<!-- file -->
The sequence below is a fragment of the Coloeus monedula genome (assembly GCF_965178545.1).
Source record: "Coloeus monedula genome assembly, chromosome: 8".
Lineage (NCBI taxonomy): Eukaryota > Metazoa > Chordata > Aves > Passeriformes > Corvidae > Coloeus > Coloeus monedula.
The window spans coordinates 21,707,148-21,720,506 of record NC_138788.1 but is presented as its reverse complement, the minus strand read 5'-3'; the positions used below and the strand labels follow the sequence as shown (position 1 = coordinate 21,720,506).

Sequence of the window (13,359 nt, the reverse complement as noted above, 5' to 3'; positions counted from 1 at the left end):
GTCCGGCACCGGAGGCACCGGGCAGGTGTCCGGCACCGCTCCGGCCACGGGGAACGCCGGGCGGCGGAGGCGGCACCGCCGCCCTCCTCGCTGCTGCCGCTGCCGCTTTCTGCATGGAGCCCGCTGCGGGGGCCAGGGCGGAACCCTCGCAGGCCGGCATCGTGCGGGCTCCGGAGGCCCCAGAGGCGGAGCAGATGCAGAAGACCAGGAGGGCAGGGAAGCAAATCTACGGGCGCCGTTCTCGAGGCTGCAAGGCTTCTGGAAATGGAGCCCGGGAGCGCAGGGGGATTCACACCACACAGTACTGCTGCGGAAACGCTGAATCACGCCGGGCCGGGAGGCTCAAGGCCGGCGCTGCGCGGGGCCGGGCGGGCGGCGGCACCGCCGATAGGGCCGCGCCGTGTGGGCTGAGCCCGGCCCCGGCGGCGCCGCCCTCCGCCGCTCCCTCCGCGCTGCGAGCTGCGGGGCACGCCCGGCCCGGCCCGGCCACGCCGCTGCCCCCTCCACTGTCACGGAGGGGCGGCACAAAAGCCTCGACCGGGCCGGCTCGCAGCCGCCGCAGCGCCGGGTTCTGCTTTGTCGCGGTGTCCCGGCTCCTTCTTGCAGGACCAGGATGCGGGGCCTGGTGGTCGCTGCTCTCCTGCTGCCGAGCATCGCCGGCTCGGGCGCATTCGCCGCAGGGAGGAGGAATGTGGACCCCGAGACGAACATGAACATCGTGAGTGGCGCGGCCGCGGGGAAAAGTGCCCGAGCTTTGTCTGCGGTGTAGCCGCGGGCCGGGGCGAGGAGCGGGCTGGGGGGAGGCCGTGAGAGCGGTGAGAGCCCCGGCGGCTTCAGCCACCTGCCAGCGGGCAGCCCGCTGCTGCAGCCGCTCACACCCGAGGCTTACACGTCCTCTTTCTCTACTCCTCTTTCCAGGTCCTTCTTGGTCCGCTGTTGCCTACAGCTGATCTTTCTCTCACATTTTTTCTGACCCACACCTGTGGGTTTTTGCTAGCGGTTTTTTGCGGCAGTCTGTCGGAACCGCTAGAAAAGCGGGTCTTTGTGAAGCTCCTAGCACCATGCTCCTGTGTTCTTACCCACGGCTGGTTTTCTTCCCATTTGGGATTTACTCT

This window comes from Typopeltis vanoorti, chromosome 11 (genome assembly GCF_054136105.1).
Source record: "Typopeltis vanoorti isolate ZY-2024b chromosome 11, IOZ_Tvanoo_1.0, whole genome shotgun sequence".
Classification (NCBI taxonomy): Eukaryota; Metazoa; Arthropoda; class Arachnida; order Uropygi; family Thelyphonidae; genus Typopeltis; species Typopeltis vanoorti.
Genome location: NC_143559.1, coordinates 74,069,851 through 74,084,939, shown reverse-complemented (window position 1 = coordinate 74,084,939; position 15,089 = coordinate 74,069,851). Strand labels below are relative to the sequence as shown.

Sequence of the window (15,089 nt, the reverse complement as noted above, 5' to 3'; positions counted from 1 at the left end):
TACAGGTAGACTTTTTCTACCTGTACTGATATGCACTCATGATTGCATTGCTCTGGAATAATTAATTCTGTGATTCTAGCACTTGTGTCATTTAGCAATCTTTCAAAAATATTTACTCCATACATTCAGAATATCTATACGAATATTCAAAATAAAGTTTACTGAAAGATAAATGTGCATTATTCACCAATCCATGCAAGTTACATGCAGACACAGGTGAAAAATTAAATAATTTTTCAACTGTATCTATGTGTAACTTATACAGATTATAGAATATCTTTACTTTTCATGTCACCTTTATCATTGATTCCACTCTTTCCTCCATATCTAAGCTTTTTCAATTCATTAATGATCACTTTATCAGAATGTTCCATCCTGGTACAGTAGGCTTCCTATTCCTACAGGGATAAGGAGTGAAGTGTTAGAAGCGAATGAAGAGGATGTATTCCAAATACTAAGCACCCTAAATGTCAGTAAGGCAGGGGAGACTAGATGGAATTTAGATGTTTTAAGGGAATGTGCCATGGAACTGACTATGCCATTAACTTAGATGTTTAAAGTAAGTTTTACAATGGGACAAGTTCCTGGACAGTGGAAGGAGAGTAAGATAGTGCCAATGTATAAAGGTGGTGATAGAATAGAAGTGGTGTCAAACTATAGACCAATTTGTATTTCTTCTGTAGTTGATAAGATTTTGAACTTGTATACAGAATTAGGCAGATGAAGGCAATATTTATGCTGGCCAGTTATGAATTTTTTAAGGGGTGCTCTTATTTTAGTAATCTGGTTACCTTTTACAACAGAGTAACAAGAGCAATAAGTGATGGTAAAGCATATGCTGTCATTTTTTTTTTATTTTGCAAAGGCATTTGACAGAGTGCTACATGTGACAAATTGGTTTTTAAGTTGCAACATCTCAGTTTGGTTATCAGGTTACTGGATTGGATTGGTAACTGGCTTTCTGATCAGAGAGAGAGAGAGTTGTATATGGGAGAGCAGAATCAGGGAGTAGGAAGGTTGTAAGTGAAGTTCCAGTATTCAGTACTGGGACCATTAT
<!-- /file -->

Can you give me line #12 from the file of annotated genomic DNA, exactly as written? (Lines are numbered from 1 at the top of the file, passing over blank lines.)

TACAGGTAGACTTTTTCTACCTGTACTGATATGCACTCATGATTGCATTGCTCTGGAATAATTAATTCTGTGATTCTAGCACTTGTGTCATTTAGCAATCTTTCAAAAATATTTACTCCATACATTCAGAATATCTATACGAATATTCAAAATAAAGTTTACTGAAAGATAAATGTGCATTATTCACCAATCCATGCAAGTTACATGCAGACACAGGTGAAAAATTAAATAATTTTTCAACTGTATCTATGTGTAACTTATACAGATTATAGAATATCTTTACTTTTCATGTCACCTTTATCATTGATTCCACTCTTTCCTCCATATCTAAGCTTTTTCAATTCATTAATGATCACTTTATCAGAATGTTCCATCCTGGTACAGTAGGCTTCCTATTCCTACAGGGATAAGGAGTGAAGTGTTAGAAGCGAATGAAGAGGATGTATTCCAAATACTAAGCACCCTAAATGTCAGTAAGGCAGGGGAGACTAGATGGAATTTAGATGTTTTAAGGGAATGTGCCATGGAACTGACTATGCCATTAACTTAGATGTTTAAAGTAAGTTTTACAATGGGACAAGTTCCTGGACAGTGGAAGGAGAGTAAGATAGTGCCAATGTATAAAGGTGGTGATAGAATAGAAGTGGTGTCAAACTATAGACCAATTTGTATTTCTTCTGTAGTTGATAAGATTTTGAACTTGTATACAGAATTAGGCAGATGAAGGCAATATTTATGCTGGCCAGTTATGAATTTTTTAAGGGGTGCTCTTATTTTAGTAATCTGGTTACCTTTTACAACAGAGTAACAAGAGCAATAAGTGATGGTAAAGCATATGCTGTCATTTTTTTTTTATTTTGCAAAGGCATTTGACAGAGTGCTACATGTGACAAATTGGTTTTTAAGTTGCAACATCTCAGTTTGGTTATCAGGTTACTGGATTGGATTGGTAACTGGCTTTCTGATCAGAGAGAGAGAGAGTTGTATATGGGAGAGCAGAATCAGGGAGTAGGAAGGTTGTAAGTGAAGTTCCAGTATTCAGTACTGGGACCATTAT